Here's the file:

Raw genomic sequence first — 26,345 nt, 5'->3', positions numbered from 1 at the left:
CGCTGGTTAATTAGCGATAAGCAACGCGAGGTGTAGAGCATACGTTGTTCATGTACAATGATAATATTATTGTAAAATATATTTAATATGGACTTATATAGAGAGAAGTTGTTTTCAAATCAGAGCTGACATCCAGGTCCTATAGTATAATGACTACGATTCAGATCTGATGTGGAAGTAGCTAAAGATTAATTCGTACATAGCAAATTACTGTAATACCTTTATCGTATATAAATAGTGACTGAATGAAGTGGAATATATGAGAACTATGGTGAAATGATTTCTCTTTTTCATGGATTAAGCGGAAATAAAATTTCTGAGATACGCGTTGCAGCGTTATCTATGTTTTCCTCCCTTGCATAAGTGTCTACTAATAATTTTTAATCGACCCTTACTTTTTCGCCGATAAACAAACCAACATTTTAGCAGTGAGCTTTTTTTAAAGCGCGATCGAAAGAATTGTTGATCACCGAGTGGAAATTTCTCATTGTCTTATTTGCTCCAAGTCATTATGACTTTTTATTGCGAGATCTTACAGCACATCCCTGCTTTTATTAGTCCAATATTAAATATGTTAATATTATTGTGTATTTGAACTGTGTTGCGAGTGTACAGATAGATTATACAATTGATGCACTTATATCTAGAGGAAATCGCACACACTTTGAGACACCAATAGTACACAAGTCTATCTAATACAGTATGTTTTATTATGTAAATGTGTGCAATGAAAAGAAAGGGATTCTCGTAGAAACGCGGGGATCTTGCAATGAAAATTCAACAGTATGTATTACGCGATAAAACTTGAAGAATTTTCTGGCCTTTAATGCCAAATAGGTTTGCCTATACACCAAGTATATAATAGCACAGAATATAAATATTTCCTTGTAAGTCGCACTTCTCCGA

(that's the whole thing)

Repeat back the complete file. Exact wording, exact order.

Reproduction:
Raw genomic sequence first — 26,345 nt, 5'->3', positions numbered from 1 at the left:
CGCTGGTTAATTAGCGATAAGCAACGCGAGGTGTAGAGCATACGTTGTTCATGTACAATGATAATATTATTGTAAAATATATTTAATATGGACTTATATAGAGAGAAGTTGTTTTCAAATCAGAGCTGACATCCAGGTCCTATAGTATAATGACTACGATTCAGATCTGATGTGGAAGTAGCTAAAGATTAATTCGTACATAGCAAATTACTGTAATACCTTTATCGTATATAAATAGTGACTGAATGAAGTGGAATATATGAGAACTATGGTGAAATGATTTCTCTTTTTCATGGATTAAGCGGAAATAAAATTTCTGAGATACGCGTTGCAGCGTTATCTATGTTTTCCTCCCTTGCATAAGTGTCTACTAATAATTTTTAATCGACCCTTACTTTTTCGCCGATAAACAAACCAACATTTTAGCAGTGAGCTTTTTTTAAAGCGCGATCGAAAGAATTGTTGATCACCGAGTGGAAATTTCTCATTGTCTTATTTGCTCCAAGTCATTATGACTTTTTATTGCGAGATCTTACAGCACATCCCTGCTTTTATTAGTCCAATATTAAATATGTTAATATTATTGTGTATTTGAACTGTGTTGCGAGTGTACAGATAGATTATACAATTGATGCACTTATATCTAGAGGAAATCGCACACACTTTGAGACACCAATAGTACACAAGTCTATCTAATACAGTATGTTTTATTATGTAAATGTGTGCAATGAAAAGAAAGGGATTCTCGTAGAAACGCGGGGATCTTGCAATGAAAATTCAACAGTATGTATTACGCGATAAAACTTGAAGAATTTTCTGGCCTTTAATGCCAAATAGGTTTGCCTATACACCAAGTATATAATAGCACAGAATATAAATATTTCCTTGTAAGTCGCACTTCTCCGA